I have often been asked whether I grew up in Africa, or whether I have lived there for any length of time because, at first glance, people say my themes and colours stand out as being “different”. The world of decorative painting, which also encompasses tole painting, folk art and country painting, is very traditional.

Well, yes! I am a thorough bred African. I was born in Mozambique, when Mozambique was still considered Portuguese territory, and lived there until I was 17 years old. As a young teenager, my big reference as an artist was a Mozambican painter – Malagatana – still alive and still producing extraordinary work. He was not alone in the Mozambican art scene but he was the one who remained printed in my DNA. Each time I see his work, it is like coming home.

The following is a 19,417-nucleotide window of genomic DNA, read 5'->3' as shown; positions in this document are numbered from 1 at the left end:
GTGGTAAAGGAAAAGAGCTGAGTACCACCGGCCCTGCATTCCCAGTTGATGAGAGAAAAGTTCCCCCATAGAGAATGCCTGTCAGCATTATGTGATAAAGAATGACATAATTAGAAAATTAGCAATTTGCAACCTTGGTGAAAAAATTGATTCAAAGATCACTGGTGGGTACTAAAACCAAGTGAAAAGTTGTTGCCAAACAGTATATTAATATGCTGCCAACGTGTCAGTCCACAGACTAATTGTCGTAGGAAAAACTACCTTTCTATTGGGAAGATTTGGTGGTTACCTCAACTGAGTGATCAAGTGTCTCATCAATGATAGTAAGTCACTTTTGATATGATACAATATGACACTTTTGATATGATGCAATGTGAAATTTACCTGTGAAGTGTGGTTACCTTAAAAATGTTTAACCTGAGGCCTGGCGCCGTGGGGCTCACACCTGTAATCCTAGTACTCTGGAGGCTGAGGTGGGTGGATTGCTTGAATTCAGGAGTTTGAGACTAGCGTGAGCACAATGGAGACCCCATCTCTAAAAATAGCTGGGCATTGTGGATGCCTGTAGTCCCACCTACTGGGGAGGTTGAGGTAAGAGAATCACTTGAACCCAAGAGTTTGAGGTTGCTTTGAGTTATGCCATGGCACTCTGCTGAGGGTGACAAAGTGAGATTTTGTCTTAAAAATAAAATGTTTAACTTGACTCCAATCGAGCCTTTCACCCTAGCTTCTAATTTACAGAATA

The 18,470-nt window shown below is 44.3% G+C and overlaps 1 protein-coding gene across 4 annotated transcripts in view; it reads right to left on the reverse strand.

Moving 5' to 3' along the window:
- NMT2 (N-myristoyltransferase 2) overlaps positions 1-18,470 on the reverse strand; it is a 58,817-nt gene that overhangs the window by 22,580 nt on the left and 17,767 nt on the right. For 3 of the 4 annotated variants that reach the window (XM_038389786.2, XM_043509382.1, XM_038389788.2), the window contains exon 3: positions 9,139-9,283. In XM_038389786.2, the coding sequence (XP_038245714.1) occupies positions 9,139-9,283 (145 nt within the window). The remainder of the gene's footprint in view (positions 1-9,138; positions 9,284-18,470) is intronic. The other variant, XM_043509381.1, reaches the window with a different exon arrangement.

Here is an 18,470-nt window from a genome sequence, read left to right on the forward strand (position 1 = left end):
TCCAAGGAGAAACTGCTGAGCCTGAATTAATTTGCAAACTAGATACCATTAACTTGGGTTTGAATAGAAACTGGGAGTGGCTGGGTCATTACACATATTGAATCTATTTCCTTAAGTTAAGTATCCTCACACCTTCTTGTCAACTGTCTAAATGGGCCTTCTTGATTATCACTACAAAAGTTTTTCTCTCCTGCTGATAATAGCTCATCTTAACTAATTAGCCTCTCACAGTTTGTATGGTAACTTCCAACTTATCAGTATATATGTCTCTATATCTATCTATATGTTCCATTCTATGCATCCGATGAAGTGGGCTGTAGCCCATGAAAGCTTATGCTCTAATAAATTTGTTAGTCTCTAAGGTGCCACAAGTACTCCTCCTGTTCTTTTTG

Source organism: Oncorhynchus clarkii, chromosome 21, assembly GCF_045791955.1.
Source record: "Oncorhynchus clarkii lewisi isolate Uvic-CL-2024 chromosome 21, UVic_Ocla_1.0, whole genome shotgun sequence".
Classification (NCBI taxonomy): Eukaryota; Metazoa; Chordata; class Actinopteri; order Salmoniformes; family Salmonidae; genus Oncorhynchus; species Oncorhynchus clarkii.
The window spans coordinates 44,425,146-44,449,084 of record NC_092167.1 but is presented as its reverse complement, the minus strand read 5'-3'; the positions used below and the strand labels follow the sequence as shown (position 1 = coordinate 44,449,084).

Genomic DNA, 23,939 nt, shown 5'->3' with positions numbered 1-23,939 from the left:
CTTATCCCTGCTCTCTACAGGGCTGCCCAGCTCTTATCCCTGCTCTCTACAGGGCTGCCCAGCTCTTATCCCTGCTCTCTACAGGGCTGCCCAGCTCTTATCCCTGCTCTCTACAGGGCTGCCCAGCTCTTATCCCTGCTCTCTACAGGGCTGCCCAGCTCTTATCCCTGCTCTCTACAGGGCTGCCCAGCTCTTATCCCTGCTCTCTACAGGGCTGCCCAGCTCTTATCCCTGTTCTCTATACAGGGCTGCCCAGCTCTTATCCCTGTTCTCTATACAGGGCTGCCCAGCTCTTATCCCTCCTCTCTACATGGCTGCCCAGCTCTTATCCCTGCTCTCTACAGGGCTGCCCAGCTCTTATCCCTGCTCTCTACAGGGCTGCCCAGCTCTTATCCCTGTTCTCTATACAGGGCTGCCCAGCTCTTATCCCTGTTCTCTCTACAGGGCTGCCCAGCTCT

Then, after the Portuguese revolution in April 1974, my family and I emigrated to neighbouring South Africa where I lived for the following 15 years. During those 15 years in Johannesburg, I studied at the University of the Witwatersrand (where I did a Bachelor of Arts degree in languages and a post graduate University Diploma in Education) I married a South African town planner (thus my English surname), I had my two sons (Peter, who is now 26 years old, and Michael, who is now 24 years old), I became a high school teacher and, later on, a radio news journalist at the South African Broadcasting Corporation (SABC). In-between times, I always made sure I could find time to do my arts and crafts activities.